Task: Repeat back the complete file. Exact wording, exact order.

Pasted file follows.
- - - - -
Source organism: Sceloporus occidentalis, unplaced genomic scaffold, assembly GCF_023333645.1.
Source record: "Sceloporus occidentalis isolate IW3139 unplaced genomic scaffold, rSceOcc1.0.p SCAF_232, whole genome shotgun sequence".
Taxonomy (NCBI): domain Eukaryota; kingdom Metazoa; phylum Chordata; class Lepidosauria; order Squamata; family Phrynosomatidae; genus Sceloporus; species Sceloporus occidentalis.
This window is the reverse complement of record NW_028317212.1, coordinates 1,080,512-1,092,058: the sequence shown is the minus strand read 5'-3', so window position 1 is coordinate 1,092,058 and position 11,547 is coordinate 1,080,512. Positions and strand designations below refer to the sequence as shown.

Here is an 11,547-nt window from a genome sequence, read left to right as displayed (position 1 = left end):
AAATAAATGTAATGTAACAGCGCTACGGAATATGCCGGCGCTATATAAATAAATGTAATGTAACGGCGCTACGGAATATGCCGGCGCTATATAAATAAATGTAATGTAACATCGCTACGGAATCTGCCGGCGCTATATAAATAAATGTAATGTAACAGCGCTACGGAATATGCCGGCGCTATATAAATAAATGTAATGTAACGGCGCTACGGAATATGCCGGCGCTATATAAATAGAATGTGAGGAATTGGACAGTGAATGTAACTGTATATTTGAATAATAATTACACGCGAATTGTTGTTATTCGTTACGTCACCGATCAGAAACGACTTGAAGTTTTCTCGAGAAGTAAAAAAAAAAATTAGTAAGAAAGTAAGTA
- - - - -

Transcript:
Source organism: Sceloporus occidentalis, unplaced genomic scaffold, assembly GCF_023333645.1.
Source record: "Sceloporus occidentalis isolate IW3139 unplaced genomic scaffold, rSceOcc1.0.p SCAF_232, whole genome shotgun sequence".
Taxonomy (NCBI): domain Eukaryota; kingdom Metazoa; phylum Chordata; class Lepidosauria; order Squamata; family Phrynosomatidae; genus Sceloporus; species Sceloporus occidentalis.
This window is the reverse complement of record NW_028317212.1, coordinates 1,080,512-1,092,058: the sequence shown is the minus strand read 5'-3', so window position 1 is coordinate 1,092,058 and position 11,547 is coordinate 1,080,512. Positions and strand designations below refer to the sequence as shown.

Here is an 11,547-nt window from a genome sequence, read left to right as displayed (position 1 = left end):
AAATAAATGTAATGTAACAGCGCTACGGAATATGCCGGCGCTATATAAATAAATGTAATGTAACGGCGCTACGGAATATGCCGGCGCTATATAAATAAATGTAATGTAACATCGCTACGGAATCTGCCGGCGCTATATAAATAAATGTAATGTAACAGCGCTACGGAATATGCCGGCGCTATATAAATAAATGTAATGTAACGGCGCTACGGAATATGCCGGCGCTATATAAATAGAATGTGAGGAATTGGACAGTGAATGTAACTGTATATTTGAATAATAATTACACGCGAATTGTTGTTATTCGTTACGTCACCGATCAGAAACGACTTGAAGTTTTCTCGAGAAGTAAAAAAAAAAATTAGTAAGAAAGTAAGTA